These style innovations can be found in contracts that are nonetheless very one sided in substance.

Substance

A second issue is whether the substantive provisions of a contract are even handed, or strongly favor one side or the other, which seems to be what you are talking about and is not normally considered a "style" issue. There is no meaningful shift of contracts from being one sided to being even handed. If anything, the modern trend is in the opposite direction. Modern contracts tend to be more one sided than comparable contracts were in the past.

The structure of the legal profession means that the default position is that contracts will be initially written in a one sided manner for the lawyer's clients, although sometimes negotiations cause them to end up being more even handed in the end.

There are basically two reasons that even handed contracts are written (and lawyers do know how to write them and do write them now and again):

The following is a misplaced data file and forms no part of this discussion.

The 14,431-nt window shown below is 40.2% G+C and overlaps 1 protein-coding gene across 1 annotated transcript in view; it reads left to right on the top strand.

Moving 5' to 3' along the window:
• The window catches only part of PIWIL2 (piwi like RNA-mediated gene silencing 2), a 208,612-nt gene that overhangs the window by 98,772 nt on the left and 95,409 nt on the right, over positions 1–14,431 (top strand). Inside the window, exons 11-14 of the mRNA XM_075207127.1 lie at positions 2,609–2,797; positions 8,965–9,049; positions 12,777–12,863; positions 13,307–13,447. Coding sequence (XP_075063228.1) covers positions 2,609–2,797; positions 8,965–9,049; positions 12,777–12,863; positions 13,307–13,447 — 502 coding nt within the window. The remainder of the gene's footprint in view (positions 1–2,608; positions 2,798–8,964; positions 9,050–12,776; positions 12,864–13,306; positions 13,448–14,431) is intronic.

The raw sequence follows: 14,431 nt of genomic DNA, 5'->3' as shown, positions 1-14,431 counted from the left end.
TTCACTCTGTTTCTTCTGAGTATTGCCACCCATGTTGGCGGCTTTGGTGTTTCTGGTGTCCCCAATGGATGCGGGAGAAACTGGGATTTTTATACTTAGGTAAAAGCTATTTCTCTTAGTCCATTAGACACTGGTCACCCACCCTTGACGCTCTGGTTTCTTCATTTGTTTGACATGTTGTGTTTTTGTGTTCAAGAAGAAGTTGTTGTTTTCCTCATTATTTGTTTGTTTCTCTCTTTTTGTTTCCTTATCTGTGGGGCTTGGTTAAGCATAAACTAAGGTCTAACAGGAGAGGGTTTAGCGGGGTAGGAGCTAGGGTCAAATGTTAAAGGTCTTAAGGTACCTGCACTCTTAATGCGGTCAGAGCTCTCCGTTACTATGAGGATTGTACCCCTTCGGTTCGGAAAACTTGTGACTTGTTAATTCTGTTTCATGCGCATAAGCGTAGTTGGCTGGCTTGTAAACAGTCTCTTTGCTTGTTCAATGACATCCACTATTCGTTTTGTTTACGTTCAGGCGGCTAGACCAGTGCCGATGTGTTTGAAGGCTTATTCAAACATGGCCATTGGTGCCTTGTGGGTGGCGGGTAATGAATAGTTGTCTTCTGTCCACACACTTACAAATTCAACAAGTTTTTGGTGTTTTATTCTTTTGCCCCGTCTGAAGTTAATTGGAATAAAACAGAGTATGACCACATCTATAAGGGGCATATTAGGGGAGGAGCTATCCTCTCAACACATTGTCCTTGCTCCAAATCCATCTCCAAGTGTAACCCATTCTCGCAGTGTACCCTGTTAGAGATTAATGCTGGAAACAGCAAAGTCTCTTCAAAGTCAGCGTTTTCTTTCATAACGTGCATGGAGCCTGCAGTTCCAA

One is that the parties have comparable economic power (e.g. you see these kinds of contracts between top movie talent and producers of movies).

The other is that it is mandated by some regulatory agency. For example, contracts involving utilities are often set up this way, as are forms authorized for use by non-lawyers by a state agency such as real estate forms.

But, in general, one sided contracts will persist as long as parties are economically unequal.

The way you find out if you have economic power is to insist upon other contract terms and to see what happens. If the other side budges, you have it. If they don't, then you don't.

The extent to which contracts are even handed is just one more economic term of the agreement not unlike, for example, the price term.